Swiss bank and tennis legend feel the heat from climate activist
Credit Suisse states its stance on climate concerns after criticism from Greta Thunberg
No one, it seems, is immune from the scathing examination of climate activist Greta Thunberg. Not even the squeakiest clean of sporting legends, Roger Federer.
Federer is a brand ambassador for Switzerland’s second-largest banking group Credit Suisse. He has occupied that well-rewarded role for a number of years and had always floated above any controversy the bank itself may have experienced.
At least that is until the recent turmoil that has hit Australia. With the first tennis grand slam of the year about to begin in Melbourne, the world’s attention has been focused on the country.
With large tracts of the huge nation engulfed by bushfires that have taken at least 27 human lives and wiped out up to a billion animals, climate activists have been attacking the Australian government and institutions they see as undermining the fight against global warming.
Federer came under attack from Thunberg for his ties to the Swiss bank when she recently retweeted a post to him from a climate activist group which condemned Credit Suisse for its multi-billion-dollar funding of fossil fuel companies.
The criticism stung the Zurich-based bank into action and it soon released a fittingly well-timed fact sheet on how seriously it takes climate concerns.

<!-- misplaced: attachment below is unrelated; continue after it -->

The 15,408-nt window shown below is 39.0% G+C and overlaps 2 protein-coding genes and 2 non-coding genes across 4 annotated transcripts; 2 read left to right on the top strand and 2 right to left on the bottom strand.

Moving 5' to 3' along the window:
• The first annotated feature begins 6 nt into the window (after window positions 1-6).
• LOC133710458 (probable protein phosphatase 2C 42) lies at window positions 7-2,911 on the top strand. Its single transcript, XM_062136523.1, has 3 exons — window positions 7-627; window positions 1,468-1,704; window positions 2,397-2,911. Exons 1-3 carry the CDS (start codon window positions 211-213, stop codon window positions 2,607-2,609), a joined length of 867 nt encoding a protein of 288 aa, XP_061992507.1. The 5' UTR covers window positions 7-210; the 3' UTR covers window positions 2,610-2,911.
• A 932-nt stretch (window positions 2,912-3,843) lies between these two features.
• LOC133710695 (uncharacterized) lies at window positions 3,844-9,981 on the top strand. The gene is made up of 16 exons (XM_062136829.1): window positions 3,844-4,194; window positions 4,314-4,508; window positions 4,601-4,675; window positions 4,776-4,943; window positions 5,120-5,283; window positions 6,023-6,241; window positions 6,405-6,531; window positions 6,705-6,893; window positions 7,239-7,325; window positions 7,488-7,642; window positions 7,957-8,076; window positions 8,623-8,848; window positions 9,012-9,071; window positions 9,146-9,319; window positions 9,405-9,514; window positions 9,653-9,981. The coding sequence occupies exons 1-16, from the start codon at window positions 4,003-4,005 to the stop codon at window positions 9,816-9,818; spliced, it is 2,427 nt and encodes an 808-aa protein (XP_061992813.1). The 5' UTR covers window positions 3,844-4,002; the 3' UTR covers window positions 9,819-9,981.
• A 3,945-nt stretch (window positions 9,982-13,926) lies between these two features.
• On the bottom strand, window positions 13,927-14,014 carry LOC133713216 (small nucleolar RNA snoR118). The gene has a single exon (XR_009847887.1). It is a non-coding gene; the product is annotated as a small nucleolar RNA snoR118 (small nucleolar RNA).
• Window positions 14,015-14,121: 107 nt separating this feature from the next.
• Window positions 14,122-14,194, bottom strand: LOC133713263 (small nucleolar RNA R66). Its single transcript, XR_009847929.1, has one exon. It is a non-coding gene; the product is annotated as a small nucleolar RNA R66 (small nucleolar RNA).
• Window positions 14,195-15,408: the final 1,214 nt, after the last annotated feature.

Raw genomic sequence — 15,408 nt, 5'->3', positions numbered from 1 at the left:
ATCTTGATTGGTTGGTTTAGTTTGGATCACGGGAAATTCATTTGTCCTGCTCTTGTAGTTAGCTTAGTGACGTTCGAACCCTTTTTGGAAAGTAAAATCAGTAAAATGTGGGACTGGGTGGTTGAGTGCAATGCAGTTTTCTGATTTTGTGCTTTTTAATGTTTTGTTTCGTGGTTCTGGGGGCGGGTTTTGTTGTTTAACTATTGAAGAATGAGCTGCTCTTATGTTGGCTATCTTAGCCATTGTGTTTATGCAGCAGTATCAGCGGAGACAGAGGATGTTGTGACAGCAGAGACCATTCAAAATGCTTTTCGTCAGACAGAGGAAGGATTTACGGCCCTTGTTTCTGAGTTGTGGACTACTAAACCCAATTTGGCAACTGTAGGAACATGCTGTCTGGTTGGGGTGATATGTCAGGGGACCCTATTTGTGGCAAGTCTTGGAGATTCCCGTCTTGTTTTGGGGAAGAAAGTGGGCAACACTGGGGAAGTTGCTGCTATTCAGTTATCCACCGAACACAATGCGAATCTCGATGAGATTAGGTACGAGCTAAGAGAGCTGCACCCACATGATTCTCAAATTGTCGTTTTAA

In its announcement, the bank said climate change is a fact and must be fought, and recognized that the financial industry has a key role to play in backing the transition to a low-carbon and climate-friendly economy.
The Asset reported last month that Credit Suisse had lately joined the list of a growing number of major banks now walking away from lending to coal-fired power stations.
At its annual investor event, the bank said it would be working to expand its own role in supporting the transition to a low-carbon and climate-resilient economy.
Banks globally are increasing support for clean energy and lower carbon technologies while pulling project financing or general-purpose lending for new coal-fired power plant projects and thermal coal mines, especially in developed markets.
For his part, Federer has kept his wholesome and caring image intact. Together with peers such as Rafael Nadal, Novak Djokovic and Serena Williams, he has played a significant part in raising about A$5 million (US$3.45 million) towards bushfire charities.
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